Will Sandy Change How We Talk About Climate Change?

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The outlook is not good.

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Alex Tingle

This year -- the year of record-setting Arctic sea ice melt, extreme drought, nasty wildfires, and, of course, the presidential election -- has not exactly been a paragon of Enlightenment-envisioned consideration of science, deliberation, and policy making. Any discussion of the climate-change problem was off the table during the presidential debates. The most (and, perhaps, only) notable mention of climate change in the campaigns so far was Mitt Romney's convention-address joke, mocking Obama for promising to "slow the rise of the oceans and to heal the planet."

For all those lamenting this "climate silence," Hurricane Sandy had a silver lining: Finally, here would be the impetus for a real conversation about climate change and how to slow its ever-accelerating progress. Even if it can be hard to draw a direct line from climate change to any single weather event, surely a major and freakish storm would get people talking.

And while this does seem to be happening -- fleetingly, I'm sure, like our desperate attention to gun violence following each mass shooting -- the phenomenon of it illustrates just one of many reasons why climate change is so tough to tackle. As Beth Gardiner wrote recently in The New York Times, "We have trouble imagining a future drastically different from the present. We block out complex problems that lack simple solutions. We dislike delayed benefits and so are reluctant to sacrifice today for future gains. And we find it harder to confront problems that creep up on us than emergencies that hit quickly." All of these things mean that collectively we have a really hard time grappling with the problem of greenhouse-gas emissions even as the evidence -- both scientific and anecdotal -- piles up.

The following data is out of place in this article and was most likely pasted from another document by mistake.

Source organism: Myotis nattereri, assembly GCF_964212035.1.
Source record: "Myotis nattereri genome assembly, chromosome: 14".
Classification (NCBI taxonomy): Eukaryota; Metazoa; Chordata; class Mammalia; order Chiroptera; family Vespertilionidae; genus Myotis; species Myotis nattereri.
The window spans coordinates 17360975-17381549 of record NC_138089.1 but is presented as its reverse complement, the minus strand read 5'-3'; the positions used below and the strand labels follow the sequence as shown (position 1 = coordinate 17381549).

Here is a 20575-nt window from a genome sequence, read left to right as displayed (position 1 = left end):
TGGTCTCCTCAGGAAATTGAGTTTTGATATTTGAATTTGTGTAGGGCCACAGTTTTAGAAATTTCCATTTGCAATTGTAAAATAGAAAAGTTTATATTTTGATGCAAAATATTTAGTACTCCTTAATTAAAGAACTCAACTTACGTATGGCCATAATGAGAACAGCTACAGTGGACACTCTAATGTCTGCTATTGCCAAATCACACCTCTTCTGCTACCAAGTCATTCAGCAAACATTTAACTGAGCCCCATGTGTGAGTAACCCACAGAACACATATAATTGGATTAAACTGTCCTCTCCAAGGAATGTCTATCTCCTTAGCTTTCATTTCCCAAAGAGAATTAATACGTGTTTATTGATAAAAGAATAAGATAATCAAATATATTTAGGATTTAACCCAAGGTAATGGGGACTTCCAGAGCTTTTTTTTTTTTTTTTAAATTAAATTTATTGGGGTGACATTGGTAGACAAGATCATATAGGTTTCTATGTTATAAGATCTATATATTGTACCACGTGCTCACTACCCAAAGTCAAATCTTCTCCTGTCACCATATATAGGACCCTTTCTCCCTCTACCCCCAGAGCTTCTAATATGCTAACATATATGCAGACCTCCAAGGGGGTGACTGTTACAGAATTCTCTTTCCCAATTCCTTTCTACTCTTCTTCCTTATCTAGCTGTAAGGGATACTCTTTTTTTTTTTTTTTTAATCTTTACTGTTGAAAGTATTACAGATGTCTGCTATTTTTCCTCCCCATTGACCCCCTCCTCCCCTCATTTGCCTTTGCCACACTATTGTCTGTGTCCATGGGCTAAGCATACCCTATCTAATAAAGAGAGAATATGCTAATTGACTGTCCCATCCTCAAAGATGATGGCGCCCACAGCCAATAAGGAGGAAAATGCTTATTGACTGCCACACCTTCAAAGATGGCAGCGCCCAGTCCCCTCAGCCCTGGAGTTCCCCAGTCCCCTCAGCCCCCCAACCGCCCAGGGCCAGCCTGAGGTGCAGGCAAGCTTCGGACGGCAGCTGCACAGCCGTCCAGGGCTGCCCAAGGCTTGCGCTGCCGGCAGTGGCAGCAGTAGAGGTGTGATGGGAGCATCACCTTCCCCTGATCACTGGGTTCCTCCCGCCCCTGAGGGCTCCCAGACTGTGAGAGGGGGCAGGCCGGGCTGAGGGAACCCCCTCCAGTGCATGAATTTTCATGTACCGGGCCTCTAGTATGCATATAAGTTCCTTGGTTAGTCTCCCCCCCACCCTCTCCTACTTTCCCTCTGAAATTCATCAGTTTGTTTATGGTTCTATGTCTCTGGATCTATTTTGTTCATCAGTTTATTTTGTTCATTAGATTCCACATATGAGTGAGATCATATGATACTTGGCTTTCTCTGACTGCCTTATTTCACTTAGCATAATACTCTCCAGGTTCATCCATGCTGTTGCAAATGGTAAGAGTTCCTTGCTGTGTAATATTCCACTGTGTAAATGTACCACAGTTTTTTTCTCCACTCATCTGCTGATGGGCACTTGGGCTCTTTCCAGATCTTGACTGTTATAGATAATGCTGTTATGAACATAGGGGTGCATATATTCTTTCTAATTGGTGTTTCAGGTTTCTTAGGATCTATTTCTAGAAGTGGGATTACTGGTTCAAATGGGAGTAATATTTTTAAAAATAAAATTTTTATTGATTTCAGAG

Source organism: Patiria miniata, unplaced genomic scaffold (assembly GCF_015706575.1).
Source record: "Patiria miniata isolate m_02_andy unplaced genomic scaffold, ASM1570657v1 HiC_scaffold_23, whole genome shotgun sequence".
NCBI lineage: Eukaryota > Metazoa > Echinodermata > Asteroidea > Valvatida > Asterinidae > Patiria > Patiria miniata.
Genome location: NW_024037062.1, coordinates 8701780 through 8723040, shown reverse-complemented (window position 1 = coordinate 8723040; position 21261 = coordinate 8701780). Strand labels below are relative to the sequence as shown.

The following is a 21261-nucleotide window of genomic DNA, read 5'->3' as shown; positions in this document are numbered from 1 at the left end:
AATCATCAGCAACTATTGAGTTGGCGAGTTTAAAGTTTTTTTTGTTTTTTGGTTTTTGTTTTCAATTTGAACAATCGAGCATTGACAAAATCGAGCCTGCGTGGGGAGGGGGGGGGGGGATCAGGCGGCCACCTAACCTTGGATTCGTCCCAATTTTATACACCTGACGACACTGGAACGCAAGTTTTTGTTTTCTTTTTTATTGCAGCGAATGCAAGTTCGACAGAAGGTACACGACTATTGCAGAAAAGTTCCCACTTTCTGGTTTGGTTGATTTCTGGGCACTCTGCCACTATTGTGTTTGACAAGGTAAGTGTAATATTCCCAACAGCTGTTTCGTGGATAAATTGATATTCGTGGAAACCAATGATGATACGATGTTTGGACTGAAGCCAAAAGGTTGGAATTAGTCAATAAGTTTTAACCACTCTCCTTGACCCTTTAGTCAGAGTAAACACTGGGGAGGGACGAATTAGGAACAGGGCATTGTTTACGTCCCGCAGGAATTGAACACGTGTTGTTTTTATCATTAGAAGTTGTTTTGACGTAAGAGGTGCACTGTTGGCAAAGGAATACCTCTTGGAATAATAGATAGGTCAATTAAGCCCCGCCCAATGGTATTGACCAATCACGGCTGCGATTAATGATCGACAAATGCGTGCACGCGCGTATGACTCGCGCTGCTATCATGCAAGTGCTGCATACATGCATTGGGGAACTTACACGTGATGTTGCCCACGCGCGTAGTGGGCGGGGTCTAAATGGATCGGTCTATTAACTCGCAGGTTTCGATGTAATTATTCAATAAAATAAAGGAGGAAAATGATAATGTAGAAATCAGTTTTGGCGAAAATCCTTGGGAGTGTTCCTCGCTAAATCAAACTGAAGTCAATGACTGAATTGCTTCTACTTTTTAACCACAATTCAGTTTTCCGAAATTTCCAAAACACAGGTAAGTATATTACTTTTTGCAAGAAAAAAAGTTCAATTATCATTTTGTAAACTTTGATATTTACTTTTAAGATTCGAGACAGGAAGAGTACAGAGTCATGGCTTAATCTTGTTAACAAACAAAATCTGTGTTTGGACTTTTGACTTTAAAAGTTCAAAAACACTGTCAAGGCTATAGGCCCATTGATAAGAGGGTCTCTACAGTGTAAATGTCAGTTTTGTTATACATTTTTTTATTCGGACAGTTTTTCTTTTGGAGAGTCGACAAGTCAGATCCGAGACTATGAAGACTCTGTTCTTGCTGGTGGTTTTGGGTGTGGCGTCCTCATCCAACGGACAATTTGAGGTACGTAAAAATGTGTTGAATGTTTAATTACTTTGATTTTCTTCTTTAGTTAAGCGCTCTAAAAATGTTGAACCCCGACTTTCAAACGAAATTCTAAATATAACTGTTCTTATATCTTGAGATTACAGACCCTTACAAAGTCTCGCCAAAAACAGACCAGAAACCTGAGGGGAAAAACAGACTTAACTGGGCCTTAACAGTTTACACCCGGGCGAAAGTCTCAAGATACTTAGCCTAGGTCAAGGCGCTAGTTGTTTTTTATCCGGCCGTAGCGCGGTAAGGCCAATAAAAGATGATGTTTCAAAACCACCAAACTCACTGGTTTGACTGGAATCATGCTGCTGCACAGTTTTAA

But it's unfair to suggest that our inability to take large-scale action on climate change is the result of some quirk of the human mind or, more unfairly yet, the failures of activists, scientists, and journalists to properly convey the ramifications of a changing planet. No, any explanation of this inaction must focus on the systematic campaign on the part of the fossil-fuel industry and free-market ideologues to discredit the scientific consensus and make politically toxic any policy that would curb carbon-dioxide emissions. Sandy-sparked conversations are up against a lot.

And yet despite all this, if there's any reason to find comfort in the way the conversation has followed Sandy's massive road, it's in this morning's remarks from New York Governor Andrew Cuomo, who, without ever explicitly naming climate change, demonstrated a seriousness about the issue rarely seen among America's political leaders. "As I said to the president yesterday, we have a 100-year flood every two years," a tweet reported him saying. "The construction of this city did not anticipate these type of conditions," another recorded. We cannot just build a wall around Manhattan; a wall would have to go all the way around Queens and the whole city. Just not realistic, he implied.

Governors and mayors will be where the rubber meets the road. The demonstrable, physical effects of climate change will fall on their populations, their voters. If we have struggled to take climate change seriously when it has seemed to be an abstraction, it will be local political leaders in the years ahead yelling that it is anything but.

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Rebecca J. Rosen is a senior editor at The Atlantic, where she oversees the Business Channel. She was previously an associate editor at The Wilson Quarterly.

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